14. 14
    numbskull says:

    @Zifnab:Among other things, I’m in the publishing industry, publishing serious stuff (text, images, movies, sound) online for 16+ years; a long, long time in this arena. We rank in the top 5 of our field of over 40 direct competitors and in the top 13% for all journals, whether print, online, or both.

    Overall the savings are not really there. Yes there are savings in some specific areas (no ink, no paper, no physical manipulation), but other costs, many associated specifically with the digital medium, pretty much kill those savings.

    Ironical, ain’t it?

  15. 15
    Walker says:

    @PeakVT:

    First of all, there is no way a publisher is going to compete with the used book market. The question is how the price compares to the currently printing paperback (which Amazon lists around $12).

    Honestly, I find an electronic edition to be worth more to me than a paperback. I simply do not have any more room on my bookshelves for more physical books. If I just wanted to read of it and then disposing it, sure I will grab a physical copy that has resale. But with electronic annotations and search, if it is something that I want to hold on to, e-Books are looking like a better value.

    Part of the problem is that people mistakenly believe that e-Books should be cheaper because the cost less to produce. However, if you follow the publisher blogs, you know that printing is a miniscule part of the cost of making a book; they are struggling with how to adapt to this mistaken impression.

  16. 16
    different church-lady says:

    @PeakVT: I’m not usually given to conspiracy theory level stuff, but I am of the gut-level opinion that the push for electronic versions of everything is to ensure that 15 years from now there’s no such thing as a used paperback that can be purchased secondhand.

  17. 17
    MikeJ says:

    @Efroh: I read the NYT on my android pad. I fire up calibre on any mac, linux, or windows box, it grabs the feeds and converts html to epub. I go to my web server and pick up all my morning reads.

  18. 18
    Zifnab says:

    @numbskull:

    Overall the savings are not really there. Yes there are savings in some specific areas (no ink, no paper, no physical manipulation), but other costs, many associated specifically with the digital medium, pretty much kill those savings.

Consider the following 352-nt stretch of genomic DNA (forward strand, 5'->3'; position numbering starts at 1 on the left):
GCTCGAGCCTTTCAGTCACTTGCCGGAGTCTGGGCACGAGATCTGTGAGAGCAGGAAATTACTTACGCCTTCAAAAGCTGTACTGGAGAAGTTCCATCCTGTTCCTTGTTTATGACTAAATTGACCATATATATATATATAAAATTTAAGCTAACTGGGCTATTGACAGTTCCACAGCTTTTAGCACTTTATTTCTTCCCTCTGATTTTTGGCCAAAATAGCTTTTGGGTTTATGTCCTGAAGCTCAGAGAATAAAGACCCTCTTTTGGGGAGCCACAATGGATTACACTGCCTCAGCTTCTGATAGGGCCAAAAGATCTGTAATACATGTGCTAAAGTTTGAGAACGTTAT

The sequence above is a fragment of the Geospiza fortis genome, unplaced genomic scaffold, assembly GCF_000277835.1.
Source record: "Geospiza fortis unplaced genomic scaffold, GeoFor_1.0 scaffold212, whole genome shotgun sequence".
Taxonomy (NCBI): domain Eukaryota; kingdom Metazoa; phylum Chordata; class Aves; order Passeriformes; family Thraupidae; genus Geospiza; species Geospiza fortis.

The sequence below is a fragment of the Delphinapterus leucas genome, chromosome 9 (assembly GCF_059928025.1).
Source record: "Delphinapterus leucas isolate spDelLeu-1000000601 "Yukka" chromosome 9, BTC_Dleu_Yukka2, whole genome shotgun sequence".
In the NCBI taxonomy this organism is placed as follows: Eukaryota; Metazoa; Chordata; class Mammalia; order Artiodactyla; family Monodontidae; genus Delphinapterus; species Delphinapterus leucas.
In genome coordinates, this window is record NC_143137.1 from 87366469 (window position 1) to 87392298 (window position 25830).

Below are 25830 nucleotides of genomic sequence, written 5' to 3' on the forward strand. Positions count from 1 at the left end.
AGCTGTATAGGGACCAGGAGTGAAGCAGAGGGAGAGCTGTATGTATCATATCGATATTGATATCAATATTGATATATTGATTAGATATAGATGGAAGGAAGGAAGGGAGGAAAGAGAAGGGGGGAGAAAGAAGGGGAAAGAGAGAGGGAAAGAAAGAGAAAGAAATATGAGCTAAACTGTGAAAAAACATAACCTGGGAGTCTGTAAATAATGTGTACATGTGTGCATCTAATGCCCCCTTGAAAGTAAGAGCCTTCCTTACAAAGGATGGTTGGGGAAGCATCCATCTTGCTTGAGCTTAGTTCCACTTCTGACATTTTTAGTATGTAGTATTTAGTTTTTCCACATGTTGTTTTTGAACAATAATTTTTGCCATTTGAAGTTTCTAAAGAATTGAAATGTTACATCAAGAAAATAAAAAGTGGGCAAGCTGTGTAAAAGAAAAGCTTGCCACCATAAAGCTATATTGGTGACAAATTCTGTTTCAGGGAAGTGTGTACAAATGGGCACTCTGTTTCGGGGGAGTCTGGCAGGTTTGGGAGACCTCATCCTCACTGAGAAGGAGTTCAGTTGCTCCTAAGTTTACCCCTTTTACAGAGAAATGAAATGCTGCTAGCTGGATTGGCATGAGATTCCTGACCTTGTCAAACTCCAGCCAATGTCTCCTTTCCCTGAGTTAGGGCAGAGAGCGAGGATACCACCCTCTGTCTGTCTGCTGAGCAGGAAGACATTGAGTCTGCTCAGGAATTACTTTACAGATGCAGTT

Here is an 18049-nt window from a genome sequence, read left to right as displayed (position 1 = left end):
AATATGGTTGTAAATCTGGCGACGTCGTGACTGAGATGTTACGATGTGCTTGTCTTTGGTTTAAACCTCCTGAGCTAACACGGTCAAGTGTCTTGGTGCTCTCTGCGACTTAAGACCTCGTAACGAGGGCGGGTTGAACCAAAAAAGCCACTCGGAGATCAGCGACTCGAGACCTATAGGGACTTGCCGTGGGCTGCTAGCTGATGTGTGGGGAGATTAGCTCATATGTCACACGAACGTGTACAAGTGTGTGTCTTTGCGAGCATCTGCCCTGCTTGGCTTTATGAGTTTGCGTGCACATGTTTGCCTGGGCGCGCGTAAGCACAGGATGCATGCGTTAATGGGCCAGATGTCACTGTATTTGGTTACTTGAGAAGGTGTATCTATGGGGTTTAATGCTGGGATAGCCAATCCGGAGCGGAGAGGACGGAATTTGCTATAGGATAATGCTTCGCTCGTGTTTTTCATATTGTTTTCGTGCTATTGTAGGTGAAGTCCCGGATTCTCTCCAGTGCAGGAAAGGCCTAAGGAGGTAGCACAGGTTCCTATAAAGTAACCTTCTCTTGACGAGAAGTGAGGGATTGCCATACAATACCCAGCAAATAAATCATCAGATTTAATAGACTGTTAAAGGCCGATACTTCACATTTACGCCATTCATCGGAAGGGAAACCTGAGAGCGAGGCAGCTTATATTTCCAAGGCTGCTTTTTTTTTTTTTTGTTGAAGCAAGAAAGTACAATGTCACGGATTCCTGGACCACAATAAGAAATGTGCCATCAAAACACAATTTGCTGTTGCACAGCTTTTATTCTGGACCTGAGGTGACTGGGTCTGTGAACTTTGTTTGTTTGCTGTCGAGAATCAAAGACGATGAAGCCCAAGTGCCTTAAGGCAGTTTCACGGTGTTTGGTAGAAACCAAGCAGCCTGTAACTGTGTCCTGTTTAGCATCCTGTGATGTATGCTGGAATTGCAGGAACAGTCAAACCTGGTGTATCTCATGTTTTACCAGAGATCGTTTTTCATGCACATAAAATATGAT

I’m sorry, but I’m not entirely buying it. Yes, digital expenses will replace hard costs. But distribution costs practically go away. The cost of printing one issue or ten thousand is virtually negligible.

    I’m sure all the Photoshop licenses aren’t cheap and the talent always costs money. And maybe if all those costs were more transparent, I could have a better idea of the true cost savings of going digital. But a lot of that technology cost is upfront. You’re converting expenses into investments, variable costs into fixed costs, and adding a lot of stability to the business model.

    And your competition (often yourselves) puts out the same media for free. Guys like the New Yorker should be trying to scale up their readership, not jack up their prices.

  19. 19
    Zifnab says:

    @different church-lady: Meh. I think digitization will just push more and more content into the public domain. Between piracy, free-waring, and copy write expiration, you’re going to see a lot of the old books and movies available for free via big public archives.

    I think there is something like 400,000 free books available for the typical e-Reader already. Anything you buy is going to have some kind of value-add (cliff’s notes, audio, etc).

  20. 20
    PeakVT says:

    @Walker: I don’t disagree with that, but with an older book most of the upfront costs have long ago been recouped. For a new or recent book I would expect Kindle prices to be similar to the hardback or trade price. But not for something a lot older.